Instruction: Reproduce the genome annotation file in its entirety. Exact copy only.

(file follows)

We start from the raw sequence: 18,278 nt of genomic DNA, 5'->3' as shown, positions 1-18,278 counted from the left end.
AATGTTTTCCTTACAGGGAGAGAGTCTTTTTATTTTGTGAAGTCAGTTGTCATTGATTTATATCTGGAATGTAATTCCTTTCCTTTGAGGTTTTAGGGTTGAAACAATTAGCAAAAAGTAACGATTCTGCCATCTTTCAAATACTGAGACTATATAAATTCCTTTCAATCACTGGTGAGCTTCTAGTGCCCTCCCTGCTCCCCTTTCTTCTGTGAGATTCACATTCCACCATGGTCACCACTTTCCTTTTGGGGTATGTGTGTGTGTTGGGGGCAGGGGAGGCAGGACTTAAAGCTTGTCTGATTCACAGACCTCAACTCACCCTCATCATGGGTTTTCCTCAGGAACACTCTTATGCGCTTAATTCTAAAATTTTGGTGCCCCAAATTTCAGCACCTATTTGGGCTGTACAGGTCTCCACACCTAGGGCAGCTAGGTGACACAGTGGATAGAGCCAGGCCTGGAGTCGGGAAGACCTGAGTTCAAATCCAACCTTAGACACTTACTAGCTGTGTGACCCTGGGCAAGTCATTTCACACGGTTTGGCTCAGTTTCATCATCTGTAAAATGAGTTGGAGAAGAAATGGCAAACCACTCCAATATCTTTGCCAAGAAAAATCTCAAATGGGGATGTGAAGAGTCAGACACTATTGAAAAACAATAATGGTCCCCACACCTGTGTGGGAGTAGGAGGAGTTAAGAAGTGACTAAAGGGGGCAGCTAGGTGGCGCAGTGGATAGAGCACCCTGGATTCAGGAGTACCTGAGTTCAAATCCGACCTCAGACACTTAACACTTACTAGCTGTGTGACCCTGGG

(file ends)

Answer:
We start from the raw sequence: 18,278 nt of genomic DNA, 5'->3' as shown, positions 1-18,278 counted from the left end.
AATGTTTTCCTTACAGGGAGAGAGTCTTTTTATTTTGTGAAGTCAGTTGTCATTGATTTATATCTGGAATGTAATTCCTTTCCTTTGAGGTTTTAGGGTTGAAACAATTAGCAAAAAGTAACGATTCTGCCATCTTTCAAATACTGAGACTATATAAATTCCTTTCAATCACTGGTGAGCTTCTAGTGCCCTCCCTGCTCCCCTTTCTTCTGTGAGATTCACATTCCACCATGGTCACCACTTTCCTTTTGGGGTATGTGTGTGTGTTGGGGGCAGGGGAGGCAGGACTTAAAGCTTGTCTGATTCACAGACCTCAACTCACCCTCATCATGGGTTTTCCTCAGGAACACTCTTATGCGCTTAATTCTAAAATTTTGGTGCCCCAAATTTCAGCACCTATTTGGGCTGTACAGGTCTCCACACCTAGGGCAGCTAGGTGACACAGTGGATAGAGCCAGGCCTGGAGTCGGGAAGACCTGAGTTCAAATCCAACCTTAGACACTTACTAGCTGTGTGACCCTGGGCAAGTCATTTCACACGGTTTGGCTCAGTTTCATCATCTGTAAAATGAGTTGGAGAAGAAATGGCAAACCACTCCAATATCTTTGCCAAGAAAAATCTCAAATGGGGATGTGAAGAGTCAGACACTATTGAAAAACAATAATGGTCCCCACACCTGTGTGGGAGTAGGAGGAGTTAAGAAGTGACTAAAGGGGGCAGCTAGGTGGCGCAGTGGATAGAGCACCCTGGATTCAGGAGTACCTGAGTTCAAATCCGACCTCAGACACTTAACACTTACTAGCTGTGTGACCCTGGG